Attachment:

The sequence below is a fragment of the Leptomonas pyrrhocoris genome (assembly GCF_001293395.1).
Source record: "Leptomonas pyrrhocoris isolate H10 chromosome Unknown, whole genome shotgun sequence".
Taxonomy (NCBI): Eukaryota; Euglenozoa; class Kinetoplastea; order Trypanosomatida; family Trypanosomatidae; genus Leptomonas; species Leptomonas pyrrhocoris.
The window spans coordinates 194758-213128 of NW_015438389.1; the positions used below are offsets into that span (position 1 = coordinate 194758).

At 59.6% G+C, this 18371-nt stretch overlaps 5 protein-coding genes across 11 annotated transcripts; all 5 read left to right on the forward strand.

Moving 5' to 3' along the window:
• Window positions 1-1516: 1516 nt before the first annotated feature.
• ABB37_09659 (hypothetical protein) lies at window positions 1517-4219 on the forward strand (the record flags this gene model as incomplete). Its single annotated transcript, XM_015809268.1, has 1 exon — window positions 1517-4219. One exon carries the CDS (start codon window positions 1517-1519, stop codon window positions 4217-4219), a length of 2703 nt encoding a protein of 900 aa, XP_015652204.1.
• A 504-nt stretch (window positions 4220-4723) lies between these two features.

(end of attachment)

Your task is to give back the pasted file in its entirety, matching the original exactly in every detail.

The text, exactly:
The sequence below is a fragment of the Leptomonas pyrrhocoris genome (assembly GCF_001293395.1).
Source record: "Leptomonas pyrrhocoris isolate H10 chromosome Unknown, whole genome shotgun sequence".
Taxonomy (NCBI): Eukaryota; Euglenozoa; class Kinetoplastea; order Trypanosomatida; family Trypanosomatidae; genus Leptomonas; species Leptomonas pyrrhocoris.
The window spans coordinates 194758-213128 of NW_015438389.1; the positions used below are offsets into that span (position 1 = coordinate 194758).

At 59.6% G+C, this 18371-nt stretch overlaps 5 protein-coding genes across 11 annotated transcripts; all 5 read left to right on the forward strand.

Moving 5' to 3' along the window:
• Window positions 1-1516: 1516 nt before the first annotated feature.
• ABB37_09659 (hypothetical protein) lies at window positions 1517-4219 on the forward strand (the record flags this gene model as incomplete). Its single annotated transcript, XM_015809268.1, has 1 exon — window positions 1517-4219. One exon carries the CDS (start codon window positions 1517-1519, stop codon window positions 4217-4219), a length of 2703 nt encoding a protein of 900 aa, XP_015652204.1.
• A 504-nt stretch (window positions 4220-4723) lies between these two features.